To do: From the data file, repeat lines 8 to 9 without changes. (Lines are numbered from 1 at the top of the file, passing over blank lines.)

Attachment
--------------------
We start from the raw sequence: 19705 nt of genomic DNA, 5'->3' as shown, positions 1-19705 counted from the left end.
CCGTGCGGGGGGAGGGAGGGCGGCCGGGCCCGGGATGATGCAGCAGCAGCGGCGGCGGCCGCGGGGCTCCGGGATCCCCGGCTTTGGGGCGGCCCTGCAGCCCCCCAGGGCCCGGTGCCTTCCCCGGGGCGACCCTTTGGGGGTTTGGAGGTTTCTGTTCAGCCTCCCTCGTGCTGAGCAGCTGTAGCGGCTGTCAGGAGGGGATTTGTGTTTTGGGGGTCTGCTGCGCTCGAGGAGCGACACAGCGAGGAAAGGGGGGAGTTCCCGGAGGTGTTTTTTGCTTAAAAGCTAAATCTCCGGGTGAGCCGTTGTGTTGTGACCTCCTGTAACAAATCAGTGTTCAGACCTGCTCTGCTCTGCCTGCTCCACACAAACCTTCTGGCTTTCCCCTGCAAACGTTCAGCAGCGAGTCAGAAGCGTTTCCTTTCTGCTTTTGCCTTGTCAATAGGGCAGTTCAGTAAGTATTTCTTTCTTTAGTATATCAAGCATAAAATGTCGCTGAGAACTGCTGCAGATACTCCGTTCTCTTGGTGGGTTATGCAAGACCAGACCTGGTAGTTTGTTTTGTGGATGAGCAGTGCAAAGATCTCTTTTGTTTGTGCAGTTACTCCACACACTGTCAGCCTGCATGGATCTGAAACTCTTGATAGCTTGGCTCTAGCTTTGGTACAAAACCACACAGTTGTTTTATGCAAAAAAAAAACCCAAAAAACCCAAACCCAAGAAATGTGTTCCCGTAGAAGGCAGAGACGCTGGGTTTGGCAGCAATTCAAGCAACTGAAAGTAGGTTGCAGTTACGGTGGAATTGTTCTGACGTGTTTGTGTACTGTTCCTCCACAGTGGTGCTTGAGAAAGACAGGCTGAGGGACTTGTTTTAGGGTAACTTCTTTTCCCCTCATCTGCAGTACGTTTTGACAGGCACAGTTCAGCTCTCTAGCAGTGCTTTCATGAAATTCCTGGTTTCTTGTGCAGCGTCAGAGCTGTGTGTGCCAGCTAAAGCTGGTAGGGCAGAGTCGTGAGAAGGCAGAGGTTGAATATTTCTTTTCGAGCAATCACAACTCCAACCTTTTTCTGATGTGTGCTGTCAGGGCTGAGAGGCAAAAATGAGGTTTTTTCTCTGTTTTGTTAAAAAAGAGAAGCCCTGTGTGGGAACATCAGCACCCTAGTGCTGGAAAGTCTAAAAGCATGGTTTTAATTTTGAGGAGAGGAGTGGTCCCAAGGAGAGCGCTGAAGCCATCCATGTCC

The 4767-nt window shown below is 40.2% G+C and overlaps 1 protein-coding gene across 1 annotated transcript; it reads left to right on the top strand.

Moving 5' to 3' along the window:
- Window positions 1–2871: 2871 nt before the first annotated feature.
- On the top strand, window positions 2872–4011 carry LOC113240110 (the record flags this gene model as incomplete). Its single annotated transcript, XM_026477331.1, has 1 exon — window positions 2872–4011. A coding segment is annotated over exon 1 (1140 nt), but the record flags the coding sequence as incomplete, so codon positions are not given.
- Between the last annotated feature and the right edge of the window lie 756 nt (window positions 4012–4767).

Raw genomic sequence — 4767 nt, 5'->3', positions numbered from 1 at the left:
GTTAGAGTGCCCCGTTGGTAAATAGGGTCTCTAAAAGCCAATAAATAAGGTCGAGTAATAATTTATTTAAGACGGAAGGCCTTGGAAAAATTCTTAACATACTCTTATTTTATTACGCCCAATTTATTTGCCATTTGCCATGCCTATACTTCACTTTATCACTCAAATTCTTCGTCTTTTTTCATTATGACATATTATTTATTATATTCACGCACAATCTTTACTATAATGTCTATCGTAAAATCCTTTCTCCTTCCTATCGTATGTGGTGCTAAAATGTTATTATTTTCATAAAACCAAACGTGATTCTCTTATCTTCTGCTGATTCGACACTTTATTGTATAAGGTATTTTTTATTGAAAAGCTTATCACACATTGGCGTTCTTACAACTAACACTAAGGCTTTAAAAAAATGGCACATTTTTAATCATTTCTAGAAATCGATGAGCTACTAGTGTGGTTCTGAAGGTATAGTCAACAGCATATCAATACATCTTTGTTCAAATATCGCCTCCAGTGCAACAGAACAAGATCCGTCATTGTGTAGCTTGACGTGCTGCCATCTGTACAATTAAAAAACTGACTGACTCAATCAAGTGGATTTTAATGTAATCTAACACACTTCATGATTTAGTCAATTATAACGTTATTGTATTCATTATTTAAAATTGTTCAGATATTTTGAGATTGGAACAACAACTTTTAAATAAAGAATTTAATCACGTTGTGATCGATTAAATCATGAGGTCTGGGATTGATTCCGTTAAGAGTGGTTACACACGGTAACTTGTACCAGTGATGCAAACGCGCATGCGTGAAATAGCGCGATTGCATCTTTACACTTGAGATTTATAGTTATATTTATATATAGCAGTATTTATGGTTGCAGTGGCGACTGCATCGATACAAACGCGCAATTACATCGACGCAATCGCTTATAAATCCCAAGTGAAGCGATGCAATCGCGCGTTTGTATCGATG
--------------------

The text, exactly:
Raw genomic sequence — 4767 nt, 5'->3', positions numbered from 1 at the left:
GTTAGAGTGCCCCGTTGGTAAATAGGGTCTCTAAAAGCCAATAAATAAGGTCGAGTAATAATTTATTTAAGACGGAAGGCCTTGGAAAAATTCTTAACATACTCTTATTTTATTACGCCCAATTTATTTGCCATTTGCCATGCCTATACTTCACTTTATCACTCAAATTCTTCGTCTTTTTTCATTATGACATATTATTTATTATATTCACGCACAATCTTTACTATAATGTCTATCGTAAAATCCTTTCTCCTTCCTATCGTATGTGGTGCTAAAATGTTATTATTTTCATAAAACCAAACGTGATTCTCTTATCTTCTGCTGATTCGACACTTTATTGTATAAGGTATTTTTTATTGAAAAGCTTATCACACATTGGCGTTCTTACAACTAACACTAAGGCTTTAAAAAAATGGCACATTTTTAATCATTTCTAGAAATCGATGAGCTACTAGTGTGGTTCTGAAGGTATAGTCAACAGCATATCAATACATCTTTGTTCAAATATCGCCTCCAGTGCAACAGAACAAGATCCGTCATTGTGTAGCTTGACGTGCTGCCATCTGTACAATTAAAAAACTGACTGACTCAATCAAGTGGATTTTAATGTAATCTAACACACTTCATGATTTAGTCAATTATAACGTTATTGTATTCATTATTTAAAATTGTTCAGATATTTTGAGATTGGAACAACAACTTTTAAATAAAGAATTTAATCACGTTGTGATCGATTAAATCATGAGGTCTGGGATTGATTCCGTTAAGAGTGGTTACACACGGTAACTTGTACCAGTGATGCAAACGCGCATGCGTGAAATAGCGCGATTGCATCTTTACACTTGAGATTTATAGTTATATTTATATATAGCAGTATTTATGGTTGCAGTGGCGACTGCATCGATACAAACGCGCAATTACATCGACGCAATCGCTTATAAATCCCAAGTGAAGCGATGCAATCGCGCGTTTGTATCGATG